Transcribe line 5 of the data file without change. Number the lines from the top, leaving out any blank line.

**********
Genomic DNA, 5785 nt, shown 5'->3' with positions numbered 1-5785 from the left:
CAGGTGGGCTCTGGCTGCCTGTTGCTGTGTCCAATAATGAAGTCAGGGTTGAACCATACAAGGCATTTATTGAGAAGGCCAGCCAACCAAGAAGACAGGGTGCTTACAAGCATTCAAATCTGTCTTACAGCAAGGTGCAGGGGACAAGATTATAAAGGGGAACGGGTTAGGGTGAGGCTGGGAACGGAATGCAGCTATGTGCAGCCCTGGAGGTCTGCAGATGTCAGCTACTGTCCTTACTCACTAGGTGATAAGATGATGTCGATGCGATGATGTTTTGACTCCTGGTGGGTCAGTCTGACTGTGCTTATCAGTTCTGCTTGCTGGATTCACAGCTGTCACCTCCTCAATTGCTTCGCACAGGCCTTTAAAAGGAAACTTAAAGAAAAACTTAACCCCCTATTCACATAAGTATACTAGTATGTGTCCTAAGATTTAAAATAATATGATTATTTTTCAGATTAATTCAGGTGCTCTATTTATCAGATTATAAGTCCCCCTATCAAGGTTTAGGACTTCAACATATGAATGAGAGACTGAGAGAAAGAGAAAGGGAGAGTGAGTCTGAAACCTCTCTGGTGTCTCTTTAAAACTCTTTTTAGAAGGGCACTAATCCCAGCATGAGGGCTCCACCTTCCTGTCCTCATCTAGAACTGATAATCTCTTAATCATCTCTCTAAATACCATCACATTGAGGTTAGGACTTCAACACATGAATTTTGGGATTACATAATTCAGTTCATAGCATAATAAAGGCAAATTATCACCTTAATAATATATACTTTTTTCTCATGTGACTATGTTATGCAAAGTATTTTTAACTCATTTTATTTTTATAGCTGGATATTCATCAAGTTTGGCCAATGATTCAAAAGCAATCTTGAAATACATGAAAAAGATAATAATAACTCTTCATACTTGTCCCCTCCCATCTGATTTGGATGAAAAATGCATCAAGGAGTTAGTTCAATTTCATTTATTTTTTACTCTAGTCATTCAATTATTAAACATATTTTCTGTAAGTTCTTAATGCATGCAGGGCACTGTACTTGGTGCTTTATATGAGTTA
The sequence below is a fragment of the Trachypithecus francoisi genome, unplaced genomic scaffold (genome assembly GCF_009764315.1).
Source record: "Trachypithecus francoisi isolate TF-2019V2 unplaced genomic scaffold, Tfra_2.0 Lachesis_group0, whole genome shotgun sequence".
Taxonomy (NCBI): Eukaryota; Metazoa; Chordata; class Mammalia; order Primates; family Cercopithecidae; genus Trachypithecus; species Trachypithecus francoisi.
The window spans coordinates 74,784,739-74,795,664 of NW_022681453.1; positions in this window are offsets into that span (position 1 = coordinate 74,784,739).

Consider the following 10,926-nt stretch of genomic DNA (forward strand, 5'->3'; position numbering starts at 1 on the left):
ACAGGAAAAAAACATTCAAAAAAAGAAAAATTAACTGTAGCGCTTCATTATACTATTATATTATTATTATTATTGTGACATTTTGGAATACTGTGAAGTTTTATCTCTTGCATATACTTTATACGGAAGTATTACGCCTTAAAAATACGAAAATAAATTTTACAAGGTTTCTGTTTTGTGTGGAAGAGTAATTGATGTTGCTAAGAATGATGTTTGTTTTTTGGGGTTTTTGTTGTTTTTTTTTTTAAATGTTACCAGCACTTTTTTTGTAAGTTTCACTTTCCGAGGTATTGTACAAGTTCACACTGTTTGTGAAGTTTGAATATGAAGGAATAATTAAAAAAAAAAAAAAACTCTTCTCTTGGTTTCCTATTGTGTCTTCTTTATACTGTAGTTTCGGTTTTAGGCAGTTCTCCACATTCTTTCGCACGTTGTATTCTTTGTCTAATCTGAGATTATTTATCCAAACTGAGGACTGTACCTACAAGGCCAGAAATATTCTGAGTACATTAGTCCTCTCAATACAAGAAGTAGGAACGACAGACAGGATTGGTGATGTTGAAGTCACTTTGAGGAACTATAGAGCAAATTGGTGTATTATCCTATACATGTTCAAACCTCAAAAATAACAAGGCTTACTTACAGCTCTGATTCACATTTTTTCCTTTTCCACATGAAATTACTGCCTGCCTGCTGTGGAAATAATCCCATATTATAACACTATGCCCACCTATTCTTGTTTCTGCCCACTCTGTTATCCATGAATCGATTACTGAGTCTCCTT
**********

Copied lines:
Taxonomy (NCBI): Eukaryota; Metazoa; Chordata; class Mammalia; order Primates; family Cercopithecidae; genus Trachypithecus; species Trachypithecus francoisi.